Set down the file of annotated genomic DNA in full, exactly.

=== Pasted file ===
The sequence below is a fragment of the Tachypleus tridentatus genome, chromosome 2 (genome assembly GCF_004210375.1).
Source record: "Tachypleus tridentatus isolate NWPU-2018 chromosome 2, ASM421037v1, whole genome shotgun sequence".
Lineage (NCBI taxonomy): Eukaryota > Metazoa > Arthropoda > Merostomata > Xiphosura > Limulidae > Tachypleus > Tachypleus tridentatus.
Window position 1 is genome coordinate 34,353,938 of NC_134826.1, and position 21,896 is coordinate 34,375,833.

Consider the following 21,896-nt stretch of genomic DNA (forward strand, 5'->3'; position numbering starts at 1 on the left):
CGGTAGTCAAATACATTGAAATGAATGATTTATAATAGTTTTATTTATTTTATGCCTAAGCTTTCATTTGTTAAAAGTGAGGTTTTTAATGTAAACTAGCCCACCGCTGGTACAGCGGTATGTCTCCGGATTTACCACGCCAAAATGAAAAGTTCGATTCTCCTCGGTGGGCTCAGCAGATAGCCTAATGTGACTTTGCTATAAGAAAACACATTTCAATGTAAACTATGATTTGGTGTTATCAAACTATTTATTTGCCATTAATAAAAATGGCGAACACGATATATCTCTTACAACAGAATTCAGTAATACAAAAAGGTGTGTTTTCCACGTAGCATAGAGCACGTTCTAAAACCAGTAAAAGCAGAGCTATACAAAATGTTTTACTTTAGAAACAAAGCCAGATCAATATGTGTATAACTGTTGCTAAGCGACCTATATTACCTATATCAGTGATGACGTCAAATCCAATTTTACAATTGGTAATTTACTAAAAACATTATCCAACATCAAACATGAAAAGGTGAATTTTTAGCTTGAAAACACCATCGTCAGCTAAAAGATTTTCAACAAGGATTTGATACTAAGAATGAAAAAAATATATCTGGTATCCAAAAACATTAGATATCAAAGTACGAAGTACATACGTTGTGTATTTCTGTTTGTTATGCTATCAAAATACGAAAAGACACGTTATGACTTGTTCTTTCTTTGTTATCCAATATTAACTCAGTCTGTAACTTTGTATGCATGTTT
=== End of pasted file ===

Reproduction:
The sequence below is a fragment of the Tachypleus tridentatus genome, chromosome 2 (genome assembly GCF_004210375.1).
Source record: "Tachypleus tridentatus isolate NWPU-2018 chromosome 2, ASM421037v1, whole genome shotgun sequence".
Lineage (NCBI taxonomy): Eukaryota > Metazoa > Arthropoda > Merostomata > Xiphosura > Limulidae > Tachypleus > Tachypleus tridentatus.
Window position 1 is genome coordinate 34,353,938 of NC_134826.1, and position 21,896 is coordinate 34,375,833.

Consider the following 21,896-nt stretch of genomic DNA (forward strand, 5'->3'; position numbering starts at 1 on the left):
CGGTAGTCAAATACATTGAAATGAATGATTTATAATAGTTTTATTTATTTTATGCCTAAGCTTTCATTTGTTAAAAGTGAGGTTTTTAATGTAAACTAGCCCACCGCTGGTACAGCGGTATGTCTCCGGATTTACCACGCCAAAATGAAAAGTTCGATTCTCCTCGGTGGGCTCAGCAGATAGCCTAATGTGACTTTGCTATAAGAAAACACATTTCAATGTAAACTATGATTTGGTGTTATCAAACTATTTATTTGCCATTAATAAAAATGGCGAACACGATATATCTCTTACAACAGAATTCAGTAATACAAAAAGGTGTGTTTTCCACGTAGCATAGAGCACGTTCTAAAACCAGTAAAAGCAGAGCTATACAAAATGTTTTACTTTAGAAACAAAGCCAGATCAATATGTGTATAACTGTTGCTAAGCGACCTATATTACCTATATCAGTGATGACGTCAAATCCAATTTTACAATTGGTAATTTACTAAAAACATTATCCAACATCAAACATGAAAAGGTGAATTTTTAGCTTGAAAACACCATCGTCAGCTAAAAGATTTTCAACAAGGATTTGATACTAAGAATGAAAAAAATATATCTGGTATCCAAAAACATTAGATATCAAAGTACGAAGTACATACGTTGTGTATTTCTGTTTGTTATGCTATCAAAATACGAAAAGACACGTTATGACTTGTTCTTTCTTTGTTATCCAATATTAACTCAGTCTGTAACTTTGTATGCATGTTT